PLAYER of the month award for January would surely have to go to Miguel Angel Rodriguez, the Columbian world number 8.
On January 1 he entered the world’s top 10 for the first time – the first South American to do so. He followed this with his first-ever World Series semi-final in New York, beating Gregory Gaultier and losing to Nick Matthew.
After five hours of squash that week, including a 121-minute five-gamer against Peter Barker, and an 88-minute duel with Gaultier, you would think he’d be inclined to settle for that good month’s work.
But he was not finished, and, having entered in to the Motor City Open a few days later, he didn’t sit around licking wounds. In fact it got worse. This time it was six hours of world-class squash in only four straight days, not a rest day in sight, culminating in a five-game win over Stephen Coppinger in 112 minutes in the final.
To give this some kind of context to the non-squash playing reader: any match to last over 80 minutes means a player takes quite a hit. Have one of those in a tournament and you will likely be in some physical trouble for days after. When we start to talk about the two hours plus mark for a squash match they can finish a player for weeks.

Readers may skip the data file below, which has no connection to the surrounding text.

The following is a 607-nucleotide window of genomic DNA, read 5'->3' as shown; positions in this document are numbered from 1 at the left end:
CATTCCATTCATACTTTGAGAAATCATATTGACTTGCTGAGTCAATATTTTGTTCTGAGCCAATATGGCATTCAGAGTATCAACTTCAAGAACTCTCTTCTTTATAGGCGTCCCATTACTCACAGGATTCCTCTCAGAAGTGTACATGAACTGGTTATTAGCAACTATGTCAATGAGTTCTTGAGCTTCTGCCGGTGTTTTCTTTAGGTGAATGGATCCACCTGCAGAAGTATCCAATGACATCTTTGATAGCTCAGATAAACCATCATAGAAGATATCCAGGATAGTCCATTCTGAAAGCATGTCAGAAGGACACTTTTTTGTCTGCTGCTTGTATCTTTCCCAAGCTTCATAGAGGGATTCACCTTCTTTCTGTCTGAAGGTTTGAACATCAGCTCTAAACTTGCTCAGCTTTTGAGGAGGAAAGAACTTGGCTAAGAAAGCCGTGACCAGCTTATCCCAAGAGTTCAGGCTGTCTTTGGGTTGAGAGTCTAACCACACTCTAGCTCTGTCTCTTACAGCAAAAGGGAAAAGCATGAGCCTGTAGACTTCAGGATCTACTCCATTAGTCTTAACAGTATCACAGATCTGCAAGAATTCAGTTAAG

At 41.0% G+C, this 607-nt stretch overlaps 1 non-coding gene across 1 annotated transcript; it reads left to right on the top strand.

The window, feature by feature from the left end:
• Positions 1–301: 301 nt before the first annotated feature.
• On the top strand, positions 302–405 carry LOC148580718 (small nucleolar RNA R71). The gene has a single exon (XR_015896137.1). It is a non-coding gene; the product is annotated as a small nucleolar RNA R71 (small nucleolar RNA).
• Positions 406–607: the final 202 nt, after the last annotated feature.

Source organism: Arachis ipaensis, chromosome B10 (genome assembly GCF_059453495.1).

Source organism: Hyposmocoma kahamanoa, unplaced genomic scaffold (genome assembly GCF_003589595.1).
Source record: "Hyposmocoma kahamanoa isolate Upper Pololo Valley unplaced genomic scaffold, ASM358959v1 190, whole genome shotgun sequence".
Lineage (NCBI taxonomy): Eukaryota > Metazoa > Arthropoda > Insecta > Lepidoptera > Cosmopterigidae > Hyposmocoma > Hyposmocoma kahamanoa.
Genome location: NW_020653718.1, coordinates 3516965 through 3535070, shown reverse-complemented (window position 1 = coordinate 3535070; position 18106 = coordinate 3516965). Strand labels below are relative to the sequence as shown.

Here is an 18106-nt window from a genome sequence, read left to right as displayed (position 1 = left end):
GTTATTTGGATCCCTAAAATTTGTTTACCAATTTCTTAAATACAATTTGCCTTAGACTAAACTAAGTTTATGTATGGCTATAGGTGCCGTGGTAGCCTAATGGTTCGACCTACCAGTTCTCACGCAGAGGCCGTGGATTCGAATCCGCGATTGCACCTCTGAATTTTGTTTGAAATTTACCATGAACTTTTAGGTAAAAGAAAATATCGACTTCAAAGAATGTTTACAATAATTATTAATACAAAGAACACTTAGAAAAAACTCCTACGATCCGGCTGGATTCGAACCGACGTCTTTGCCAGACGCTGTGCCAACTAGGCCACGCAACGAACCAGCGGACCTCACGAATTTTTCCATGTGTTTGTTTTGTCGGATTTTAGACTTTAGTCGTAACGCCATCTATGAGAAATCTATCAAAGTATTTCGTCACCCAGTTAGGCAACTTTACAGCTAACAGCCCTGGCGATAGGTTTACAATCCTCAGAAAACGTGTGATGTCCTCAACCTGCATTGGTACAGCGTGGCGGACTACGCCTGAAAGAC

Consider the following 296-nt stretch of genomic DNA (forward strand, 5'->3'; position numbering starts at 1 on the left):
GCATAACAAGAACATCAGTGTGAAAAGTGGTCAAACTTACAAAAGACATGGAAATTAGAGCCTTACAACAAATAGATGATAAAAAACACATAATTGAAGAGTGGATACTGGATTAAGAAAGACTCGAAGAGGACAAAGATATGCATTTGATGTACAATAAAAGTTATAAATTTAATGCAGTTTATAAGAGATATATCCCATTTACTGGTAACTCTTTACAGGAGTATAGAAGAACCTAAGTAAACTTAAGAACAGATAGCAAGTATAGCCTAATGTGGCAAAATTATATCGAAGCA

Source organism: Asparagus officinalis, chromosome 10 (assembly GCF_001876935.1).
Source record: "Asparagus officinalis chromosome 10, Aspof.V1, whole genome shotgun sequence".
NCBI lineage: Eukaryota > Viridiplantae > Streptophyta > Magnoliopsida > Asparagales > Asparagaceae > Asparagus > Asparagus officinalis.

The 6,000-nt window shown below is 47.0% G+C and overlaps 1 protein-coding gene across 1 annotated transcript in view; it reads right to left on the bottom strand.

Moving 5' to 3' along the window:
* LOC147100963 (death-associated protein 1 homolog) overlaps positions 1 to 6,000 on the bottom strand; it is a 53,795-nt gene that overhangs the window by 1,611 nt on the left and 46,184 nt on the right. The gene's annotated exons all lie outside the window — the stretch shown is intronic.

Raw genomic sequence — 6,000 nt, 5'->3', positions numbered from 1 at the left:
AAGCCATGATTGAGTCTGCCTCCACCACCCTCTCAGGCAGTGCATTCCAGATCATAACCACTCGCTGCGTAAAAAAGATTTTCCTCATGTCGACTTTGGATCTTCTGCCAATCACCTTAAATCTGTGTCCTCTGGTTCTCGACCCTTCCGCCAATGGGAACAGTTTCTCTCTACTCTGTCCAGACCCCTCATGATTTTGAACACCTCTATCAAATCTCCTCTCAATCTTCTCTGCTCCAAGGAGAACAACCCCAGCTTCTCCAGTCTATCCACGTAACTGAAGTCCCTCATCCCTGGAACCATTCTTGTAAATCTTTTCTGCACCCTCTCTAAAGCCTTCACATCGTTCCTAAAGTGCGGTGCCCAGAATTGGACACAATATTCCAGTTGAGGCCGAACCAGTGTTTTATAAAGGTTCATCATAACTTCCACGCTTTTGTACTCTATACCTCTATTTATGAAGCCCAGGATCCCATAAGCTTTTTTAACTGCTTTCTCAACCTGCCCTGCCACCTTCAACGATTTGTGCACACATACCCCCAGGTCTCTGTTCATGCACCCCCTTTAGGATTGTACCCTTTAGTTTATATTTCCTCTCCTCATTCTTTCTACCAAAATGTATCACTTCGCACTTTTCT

Thankfully they’re not too common. I have often likened it to the marathon runner, who after 2 hours 20 serious racing will probably do very little else for several weeks. In this case Miguel has had to repeat these hard matches time after time and day after day during the course of two weeks.
I’m not sure I remember a feat like this. Anthony Ricketts played four five-set matches in five days at Canary Wharf in 2006, which is one example to compare.
This achievement from the Columbian has gone relatively unnoticed away from the world of squash, which is a travesty, but yet that is how it is.
He deserves a long rest.